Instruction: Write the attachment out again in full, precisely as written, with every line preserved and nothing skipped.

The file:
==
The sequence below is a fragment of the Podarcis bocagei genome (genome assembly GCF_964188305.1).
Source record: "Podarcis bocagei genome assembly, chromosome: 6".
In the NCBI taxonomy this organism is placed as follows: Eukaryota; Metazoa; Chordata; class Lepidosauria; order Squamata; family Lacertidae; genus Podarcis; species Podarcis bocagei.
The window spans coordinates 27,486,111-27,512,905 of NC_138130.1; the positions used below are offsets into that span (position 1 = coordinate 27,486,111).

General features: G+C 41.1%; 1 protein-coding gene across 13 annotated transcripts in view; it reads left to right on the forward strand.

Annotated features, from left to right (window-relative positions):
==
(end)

The sequence below is a fragment of the Podarcis bocagei genome (genome assembly GCF_964188305.1).
Source record: "Podarcis bocagei genome assembly, chromosome: 6".
In the NCBI taxonomy this organism is placed as follows: Eukaryota; Metazoa; Chordata; class Lepidosauria; order Squamata; family Lacertidae; genus Podarcis; species Podarcis bocagei.
The window spans coordinates 27,486,111-27,512,905 of NC_138130.1; the positions used below are offsets into that span (position 1 = coordinate 27,486,111).

General features: G+C 41.1%; 1 protein-coding gene across 13 annotated transcripts in view; it reads left to right on the forward strand.

Annotated features, from left to right (window-relative positions):